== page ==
Maker Denon and Marantz receivers recognizes HDMI problem retransmission 4k120 signals

The German c’t Magazine recently reported that during tests there were problems with the application of HDMI 2.1 receivers, so that a 4k120 signal was not passed to the TV. It would be an HDMI problem with the receivers. The maker of Denon and Marantz receivers confirms this.

Commenting on Forbes editor John Archer, Sound United, the manufacturer of Denon and Marantz receivers, indicated that some new gaming source devices that support 4k at 120Hz may not fully work with Denon or Marantz 8k receivers.

The company is talking about an incompatibility issue due to a mismatch of the HDMI chipset between the devices. “Once the affected system is connected to a receiver via an 8K HDMI input and set to 4k and 120Hz, and the receiver’s 4K Signal Format option is set to 8K Enhanced, users may not be able to view the video signal from the source. on their screen. And they may not hear the audio from the source as processed by the receiver. This problem is only present with a screen that supports 4k at 120Hz, “said Sound United.

Solution still unknown

The manufacturer apologizes, saying it is currently further investigating this issue and a permanent fix will be forthcoming. What that solution will look like and when it will come is still unknown. Sound United says it will soon come up with a timeline for offering a permanent solution. It is not unlikely that a solution could mean that the receivers in question have to be returned, so that at least the HDMI chipset can be replaced.

Denon AVR X2700H

Heise reported on the publication of c’t Magazine, in which the medium talks about a problem with HDMI chips from the manufacturer Panasonic Solutions, which has been taken over by Nuvoton Technology. Those chipsets would be built into many receivers that support HDMI 2.1, so these problems can occur not only with receivers from Denon and Marantz, but also with those from Yamaha and unreleased HDMI 2.1 receivers from Onkyo / Pioneer and Sony.

C’t relies on multiple industry sources. They would have indicated that Panasonic Solutions made a mistake in the implementation of the interface standard or the signal technology of HDMI 2.1, namely fixed rate link. With HDMI 2.0, this is transition minimized differential signaling. An error in the signal technology of the HDMI 2.1 standard means that a firmware update is not required. The error probably means that not the full bandwidth that belongs to the HDMI 2.1 standard is available for passthrough at the receivers.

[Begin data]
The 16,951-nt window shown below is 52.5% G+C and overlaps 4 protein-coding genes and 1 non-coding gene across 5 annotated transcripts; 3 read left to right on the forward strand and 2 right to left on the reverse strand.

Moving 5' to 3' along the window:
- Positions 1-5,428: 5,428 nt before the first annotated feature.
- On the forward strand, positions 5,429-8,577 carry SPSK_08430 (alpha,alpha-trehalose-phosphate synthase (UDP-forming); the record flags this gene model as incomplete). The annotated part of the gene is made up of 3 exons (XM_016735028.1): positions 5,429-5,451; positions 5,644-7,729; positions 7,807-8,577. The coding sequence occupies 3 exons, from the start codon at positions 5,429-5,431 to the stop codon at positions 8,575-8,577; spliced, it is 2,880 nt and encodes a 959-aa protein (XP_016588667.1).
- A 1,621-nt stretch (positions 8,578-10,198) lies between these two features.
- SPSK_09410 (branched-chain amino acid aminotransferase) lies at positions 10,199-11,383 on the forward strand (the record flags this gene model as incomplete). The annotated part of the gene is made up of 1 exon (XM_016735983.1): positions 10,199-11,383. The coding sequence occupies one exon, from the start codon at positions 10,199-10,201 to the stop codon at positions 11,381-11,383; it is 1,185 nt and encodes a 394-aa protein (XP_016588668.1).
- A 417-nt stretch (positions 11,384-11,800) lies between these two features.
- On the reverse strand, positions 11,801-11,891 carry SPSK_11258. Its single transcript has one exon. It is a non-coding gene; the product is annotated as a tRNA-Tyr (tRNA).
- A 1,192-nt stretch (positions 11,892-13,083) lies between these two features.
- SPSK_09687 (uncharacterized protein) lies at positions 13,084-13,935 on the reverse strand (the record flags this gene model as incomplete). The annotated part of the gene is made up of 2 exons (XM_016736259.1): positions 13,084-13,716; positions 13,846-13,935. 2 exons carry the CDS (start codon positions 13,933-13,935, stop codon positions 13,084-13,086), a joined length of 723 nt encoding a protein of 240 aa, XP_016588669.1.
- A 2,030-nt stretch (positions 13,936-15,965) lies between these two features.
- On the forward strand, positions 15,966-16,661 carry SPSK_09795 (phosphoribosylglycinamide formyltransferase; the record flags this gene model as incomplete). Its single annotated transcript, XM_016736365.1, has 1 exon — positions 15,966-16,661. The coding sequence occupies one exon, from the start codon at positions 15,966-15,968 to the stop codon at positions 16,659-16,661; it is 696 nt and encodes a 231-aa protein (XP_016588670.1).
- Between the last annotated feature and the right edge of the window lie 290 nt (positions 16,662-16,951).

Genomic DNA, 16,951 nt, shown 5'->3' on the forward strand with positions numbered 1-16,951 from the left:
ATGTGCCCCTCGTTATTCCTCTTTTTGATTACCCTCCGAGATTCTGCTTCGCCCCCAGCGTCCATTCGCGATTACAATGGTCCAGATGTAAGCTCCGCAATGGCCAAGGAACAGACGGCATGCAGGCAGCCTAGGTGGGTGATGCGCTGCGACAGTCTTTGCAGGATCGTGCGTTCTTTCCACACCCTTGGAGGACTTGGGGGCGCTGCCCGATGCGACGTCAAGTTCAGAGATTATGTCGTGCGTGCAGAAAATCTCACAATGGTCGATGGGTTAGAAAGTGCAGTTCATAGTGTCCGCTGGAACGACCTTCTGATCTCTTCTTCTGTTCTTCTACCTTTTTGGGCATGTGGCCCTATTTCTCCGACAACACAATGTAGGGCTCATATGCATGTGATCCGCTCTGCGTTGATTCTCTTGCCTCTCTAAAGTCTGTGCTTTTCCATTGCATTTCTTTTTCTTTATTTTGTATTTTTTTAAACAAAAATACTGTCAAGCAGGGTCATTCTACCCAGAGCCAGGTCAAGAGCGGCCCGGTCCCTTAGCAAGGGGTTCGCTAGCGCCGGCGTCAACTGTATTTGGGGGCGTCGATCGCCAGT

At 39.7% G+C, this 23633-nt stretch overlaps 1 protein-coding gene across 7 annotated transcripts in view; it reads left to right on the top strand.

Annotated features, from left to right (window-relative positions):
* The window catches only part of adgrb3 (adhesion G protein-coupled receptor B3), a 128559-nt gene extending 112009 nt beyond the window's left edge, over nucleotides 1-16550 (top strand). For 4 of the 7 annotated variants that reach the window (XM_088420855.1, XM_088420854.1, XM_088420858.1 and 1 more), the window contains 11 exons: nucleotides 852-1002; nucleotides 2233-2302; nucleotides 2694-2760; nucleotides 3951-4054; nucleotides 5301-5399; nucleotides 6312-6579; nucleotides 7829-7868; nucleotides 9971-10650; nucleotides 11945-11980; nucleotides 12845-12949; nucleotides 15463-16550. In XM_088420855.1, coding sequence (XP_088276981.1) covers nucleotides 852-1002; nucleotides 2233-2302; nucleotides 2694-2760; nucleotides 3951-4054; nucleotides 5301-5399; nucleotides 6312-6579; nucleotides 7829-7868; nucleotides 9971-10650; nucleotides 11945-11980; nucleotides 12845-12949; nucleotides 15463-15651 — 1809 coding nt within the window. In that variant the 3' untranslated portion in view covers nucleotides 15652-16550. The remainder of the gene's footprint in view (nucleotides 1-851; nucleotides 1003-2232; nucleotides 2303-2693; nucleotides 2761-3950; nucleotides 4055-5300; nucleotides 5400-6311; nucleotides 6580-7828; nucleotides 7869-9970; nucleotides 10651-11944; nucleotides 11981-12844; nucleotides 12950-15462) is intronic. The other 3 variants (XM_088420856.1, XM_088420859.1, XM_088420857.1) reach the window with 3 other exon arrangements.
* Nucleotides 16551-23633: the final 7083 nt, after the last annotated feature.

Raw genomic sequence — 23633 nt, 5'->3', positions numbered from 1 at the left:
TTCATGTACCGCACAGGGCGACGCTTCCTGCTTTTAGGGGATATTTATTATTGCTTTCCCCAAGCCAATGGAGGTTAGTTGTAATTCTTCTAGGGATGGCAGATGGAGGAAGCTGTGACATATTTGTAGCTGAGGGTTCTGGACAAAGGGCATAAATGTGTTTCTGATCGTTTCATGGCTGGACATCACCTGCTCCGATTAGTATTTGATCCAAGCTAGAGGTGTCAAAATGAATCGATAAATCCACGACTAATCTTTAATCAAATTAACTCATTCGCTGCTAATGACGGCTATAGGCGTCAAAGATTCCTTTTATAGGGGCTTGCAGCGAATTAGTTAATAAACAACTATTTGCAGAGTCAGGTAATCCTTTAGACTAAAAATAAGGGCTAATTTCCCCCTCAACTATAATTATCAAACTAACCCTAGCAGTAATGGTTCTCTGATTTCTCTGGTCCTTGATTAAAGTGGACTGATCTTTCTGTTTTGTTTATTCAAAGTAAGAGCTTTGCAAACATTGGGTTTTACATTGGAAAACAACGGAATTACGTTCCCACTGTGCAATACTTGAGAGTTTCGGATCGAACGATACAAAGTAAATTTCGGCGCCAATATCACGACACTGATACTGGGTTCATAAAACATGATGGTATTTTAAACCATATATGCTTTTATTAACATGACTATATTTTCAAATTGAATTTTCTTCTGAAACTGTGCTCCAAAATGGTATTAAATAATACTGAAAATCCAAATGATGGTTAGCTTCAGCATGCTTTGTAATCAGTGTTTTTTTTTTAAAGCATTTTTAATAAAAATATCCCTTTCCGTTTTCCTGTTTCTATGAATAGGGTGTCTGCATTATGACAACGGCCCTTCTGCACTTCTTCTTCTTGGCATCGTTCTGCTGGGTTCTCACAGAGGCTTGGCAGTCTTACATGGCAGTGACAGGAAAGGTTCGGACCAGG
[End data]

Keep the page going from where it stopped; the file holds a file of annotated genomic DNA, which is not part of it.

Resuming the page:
According to Sound United, there are currently two workarounds if users experience the issues. The company suggests not to route the source signal to the television via the receiver, but to connect the source directly to the television. Since eARC is present with HDMI 2.1 televisions, the television can also pass lossless audio formats to the receiver via the Enhanced Audio Return Channel of the HDMI connection and with this solution the video signal goes directly to the television, without the receiver being there. is in between. Another ‘workaround’ that Sound United proposes is not to use 4k120 but 4k60 from the source for the time being. In fact, the company indicates that it currently remains within the bandwidth of HDMI 2.0.

Incidentally, c’t magazine has identified the problems with using the Xbox Series X and the RTX 3080 as sources. This console and video card support HDMI 2.1, but apparently something is going wrong in the communication or transmission of the signals via the HDMI 2.1 receivers. In the case of the Xbox Series X in combination with an LG CX or C9 OLED television and an AVR-X2700H from Denon, the images of playing Dirt 5 were not properly transmitted and a black screen was seen. Although it was a pre-production model of the Series X, that hardware is likely to match the upcoming consumer models. The same issues were encountered when using Nvidia’s RTX 3080. C’t magazine has not yet been able to determine whether the problems also occur when the PlayStation 5 is used.

Yamaha has also responded, although the company only says that it will provide users with information on its website about the compatibility of its receivers and that it will come with an update shortly. As far as Yamaha is concerned, it concerns the RX-V4A and the RX-V6A; at Denon it concerns the AVR-X2700H, AVC-X3700H, AVC-X4700H and the AVC-X6700H and for Marantz it concerns the SR5015, SR6015, SR7015 and SR8015.

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